How Long Should Children Sleep Every Day?

August 12th, 2016

You may have heard that children need more sleep than adults — after all, they’re still growing. For children, getting enough sleep is critical for brain development and academic success. But how much sleep do they really need? And more importantly, do the hours that they sleep matter?

It appears that the hours that you and your children sleep do matter after all. Dr. Matt Walker, head of the Sleep and Neuroimaging Lab at the University of California, explained in the July 2016 Time article that deep, restorative non-REM sleep and REM sleep happen at certain times of the night, which means that if you go to sleep late, you may miss the restorative sleep cycle, which can leave you feeling tired and foggy the following day.

The Time article also highlights that your age contributes to when you feel tired and need to go to sleep. In fact, experts suggested in the article that small children will likely be tired early in the evening, while college-aged adults may not feel the need to sleep until midnight or later. Once you become an adult, your best bedtime will trend earlier as you age. It’s clear that no matter whether you are an adult or a child, you need to be sleeping during the night in order to be your best self the next day.

As an adult, you typically know whether or not you prefer to stay up late or get up early— so you are able to take this into account when you choose your bedtime. You also have probably figured out approximately how much sleep you need to function properly without adverse effects. But infants and children aren’t mature or old enough to distinguish this for themselves, and they need our guidance.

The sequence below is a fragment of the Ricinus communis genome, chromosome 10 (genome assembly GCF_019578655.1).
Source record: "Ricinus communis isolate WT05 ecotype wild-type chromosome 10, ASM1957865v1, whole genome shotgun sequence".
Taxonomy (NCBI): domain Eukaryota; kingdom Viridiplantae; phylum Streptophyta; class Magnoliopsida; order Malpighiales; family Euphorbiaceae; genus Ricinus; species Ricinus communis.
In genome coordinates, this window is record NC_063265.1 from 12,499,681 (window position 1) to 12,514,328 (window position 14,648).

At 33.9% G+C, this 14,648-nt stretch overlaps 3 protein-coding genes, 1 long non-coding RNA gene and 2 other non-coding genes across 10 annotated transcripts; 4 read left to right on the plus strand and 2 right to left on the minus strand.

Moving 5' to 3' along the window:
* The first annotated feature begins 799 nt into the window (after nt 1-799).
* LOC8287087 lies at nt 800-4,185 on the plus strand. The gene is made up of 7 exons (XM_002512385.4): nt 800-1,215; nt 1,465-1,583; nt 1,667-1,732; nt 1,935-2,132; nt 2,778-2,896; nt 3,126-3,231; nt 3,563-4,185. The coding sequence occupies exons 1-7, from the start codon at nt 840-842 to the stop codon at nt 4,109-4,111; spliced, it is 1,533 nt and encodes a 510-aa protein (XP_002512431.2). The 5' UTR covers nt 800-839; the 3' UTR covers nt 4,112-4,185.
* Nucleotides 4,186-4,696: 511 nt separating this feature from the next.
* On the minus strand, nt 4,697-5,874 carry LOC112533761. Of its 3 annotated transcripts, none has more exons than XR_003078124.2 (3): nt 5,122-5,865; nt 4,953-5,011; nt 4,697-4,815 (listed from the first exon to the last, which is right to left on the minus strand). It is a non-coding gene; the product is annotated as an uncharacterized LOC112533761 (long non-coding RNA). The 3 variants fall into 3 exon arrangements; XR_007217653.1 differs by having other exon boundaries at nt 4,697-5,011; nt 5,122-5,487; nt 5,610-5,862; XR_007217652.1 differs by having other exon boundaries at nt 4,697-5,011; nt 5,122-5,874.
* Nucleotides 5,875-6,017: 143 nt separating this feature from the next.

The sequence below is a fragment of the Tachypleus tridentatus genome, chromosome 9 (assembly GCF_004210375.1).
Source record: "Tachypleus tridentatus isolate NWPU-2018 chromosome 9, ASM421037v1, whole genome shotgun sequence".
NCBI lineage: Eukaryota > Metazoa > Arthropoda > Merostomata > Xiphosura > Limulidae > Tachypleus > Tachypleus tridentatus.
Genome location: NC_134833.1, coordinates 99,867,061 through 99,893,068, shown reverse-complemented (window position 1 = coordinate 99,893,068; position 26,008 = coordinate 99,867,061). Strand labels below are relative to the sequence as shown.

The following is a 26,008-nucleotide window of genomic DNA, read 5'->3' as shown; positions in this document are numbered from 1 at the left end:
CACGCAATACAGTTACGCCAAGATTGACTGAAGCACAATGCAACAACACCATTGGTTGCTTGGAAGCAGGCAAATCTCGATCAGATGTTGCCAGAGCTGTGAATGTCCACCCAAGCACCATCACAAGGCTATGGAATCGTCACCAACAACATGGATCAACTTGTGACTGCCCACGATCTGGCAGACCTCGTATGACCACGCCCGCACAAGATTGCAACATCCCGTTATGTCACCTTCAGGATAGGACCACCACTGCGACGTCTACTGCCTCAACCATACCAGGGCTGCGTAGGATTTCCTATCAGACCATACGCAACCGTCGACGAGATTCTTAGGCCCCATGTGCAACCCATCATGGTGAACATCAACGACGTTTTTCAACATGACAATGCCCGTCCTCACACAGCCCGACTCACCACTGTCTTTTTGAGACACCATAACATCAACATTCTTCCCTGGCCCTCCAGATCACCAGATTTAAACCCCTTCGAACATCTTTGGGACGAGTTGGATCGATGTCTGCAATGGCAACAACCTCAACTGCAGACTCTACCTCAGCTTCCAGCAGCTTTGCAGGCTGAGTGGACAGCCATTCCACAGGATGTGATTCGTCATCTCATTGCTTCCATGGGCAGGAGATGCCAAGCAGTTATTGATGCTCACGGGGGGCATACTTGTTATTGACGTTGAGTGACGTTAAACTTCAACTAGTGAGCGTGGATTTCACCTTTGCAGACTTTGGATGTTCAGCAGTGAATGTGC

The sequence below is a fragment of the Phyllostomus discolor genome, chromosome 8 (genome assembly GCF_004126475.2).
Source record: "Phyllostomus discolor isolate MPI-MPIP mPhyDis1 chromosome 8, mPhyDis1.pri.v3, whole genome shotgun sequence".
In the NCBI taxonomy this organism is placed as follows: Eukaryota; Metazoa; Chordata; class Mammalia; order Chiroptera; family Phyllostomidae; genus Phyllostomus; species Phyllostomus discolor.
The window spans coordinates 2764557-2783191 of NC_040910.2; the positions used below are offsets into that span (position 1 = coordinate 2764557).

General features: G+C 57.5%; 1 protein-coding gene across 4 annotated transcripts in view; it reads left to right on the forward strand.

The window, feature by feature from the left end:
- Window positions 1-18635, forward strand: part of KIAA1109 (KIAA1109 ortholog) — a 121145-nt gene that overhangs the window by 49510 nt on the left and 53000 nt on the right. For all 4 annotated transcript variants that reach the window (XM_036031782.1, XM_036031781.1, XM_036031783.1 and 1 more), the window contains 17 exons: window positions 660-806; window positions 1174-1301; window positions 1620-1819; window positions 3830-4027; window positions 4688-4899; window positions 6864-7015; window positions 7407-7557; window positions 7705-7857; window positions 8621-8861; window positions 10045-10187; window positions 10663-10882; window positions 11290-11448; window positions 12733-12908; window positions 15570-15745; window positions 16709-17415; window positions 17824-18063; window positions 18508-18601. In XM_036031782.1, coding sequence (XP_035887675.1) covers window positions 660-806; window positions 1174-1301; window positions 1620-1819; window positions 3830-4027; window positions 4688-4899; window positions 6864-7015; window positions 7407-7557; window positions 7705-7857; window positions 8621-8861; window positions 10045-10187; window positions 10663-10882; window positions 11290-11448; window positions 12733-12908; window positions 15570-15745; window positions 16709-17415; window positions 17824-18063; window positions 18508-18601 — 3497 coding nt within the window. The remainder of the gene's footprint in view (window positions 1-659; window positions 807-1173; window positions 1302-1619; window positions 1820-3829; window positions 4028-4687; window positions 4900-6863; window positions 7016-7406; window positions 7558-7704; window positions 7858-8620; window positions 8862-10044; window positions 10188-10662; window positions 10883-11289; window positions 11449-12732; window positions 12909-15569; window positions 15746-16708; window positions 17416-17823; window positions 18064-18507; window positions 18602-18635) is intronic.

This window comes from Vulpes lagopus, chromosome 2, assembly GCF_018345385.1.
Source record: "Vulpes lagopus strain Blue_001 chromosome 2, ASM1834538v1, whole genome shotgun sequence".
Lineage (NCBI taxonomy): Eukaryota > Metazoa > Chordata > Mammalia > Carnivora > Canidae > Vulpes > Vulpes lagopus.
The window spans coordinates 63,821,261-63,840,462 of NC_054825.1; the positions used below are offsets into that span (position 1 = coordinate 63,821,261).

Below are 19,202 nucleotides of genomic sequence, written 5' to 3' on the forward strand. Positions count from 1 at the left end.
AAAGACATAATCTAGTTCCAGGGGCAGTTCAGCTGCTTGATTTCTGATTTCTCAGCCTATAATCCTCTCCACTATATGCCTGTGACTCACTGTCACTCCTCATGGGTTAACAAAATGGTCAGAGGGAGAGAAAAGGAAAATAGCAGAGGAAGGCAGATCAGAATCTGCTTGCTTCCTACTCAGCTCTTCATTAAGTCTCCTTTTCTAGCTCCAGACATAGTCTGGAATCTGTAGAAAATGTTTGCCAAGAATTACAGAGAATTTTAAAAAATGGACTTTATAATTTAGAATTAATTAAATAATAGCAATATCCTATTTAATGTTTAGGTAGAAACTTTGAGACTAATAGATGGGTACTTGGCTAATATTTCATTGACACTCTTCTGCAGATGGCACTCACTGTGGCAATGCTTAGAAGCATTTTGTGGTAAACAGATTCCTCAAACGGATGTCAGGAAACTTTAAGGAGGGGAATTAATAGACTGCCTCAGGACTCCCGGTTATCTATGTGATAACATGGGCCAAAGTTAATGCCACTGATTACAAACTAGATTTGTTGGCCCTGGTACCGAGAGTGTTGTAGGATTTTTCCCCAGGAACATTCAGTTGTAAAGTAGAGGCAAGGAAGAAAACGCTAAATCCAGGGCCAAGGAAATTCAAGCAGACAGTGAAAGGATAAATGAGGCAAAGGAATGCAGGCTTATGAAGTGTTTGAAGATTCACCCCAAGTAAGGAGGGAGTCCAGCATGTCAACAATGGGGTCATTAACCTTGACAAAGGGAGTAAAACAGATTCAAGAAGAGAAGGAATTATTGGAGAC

CNN recently reported that the American Academy of Sleep Medicine has for the first time ever released an official consensus stating exactly how much sleep growing children need. According to their guidelines, which account for how much a child should sleep in a 24-hour period, , including naps: infants (four to 12 months of age) should sleep 12-16 hours; toddlers (ages one and two) should sleep 11-14 hours; children between the ages of three and five should sleep 10-13 hours. Additionally, children between the ages of six and 12 years should sleep 9-12 hours, and teenagers (13-18 years) should sleep8-10 hours on a regular basis.

The official recommendation is the culmination of a 10-month project conducted by a Pediatric Consensus Panel, which includes 13 of the nation’s foremost sleep experts. The recommendation is endorsed by the American Academy of Pediatrics, the Sleep Research Society, and the American Association of Sleep Technologists. The consensus statement was published in the Journal of Clinical Sleep Medicine.

Children who sleep more or less than the recommended amounts are subject to increased risk for a number of adverse overall health and behavioral effects. Experts from the panel suggest that concerned parents of children who are not sleeping the recommended amount, whether that amount is more or less than the recommendations, should consult a pediatrician.

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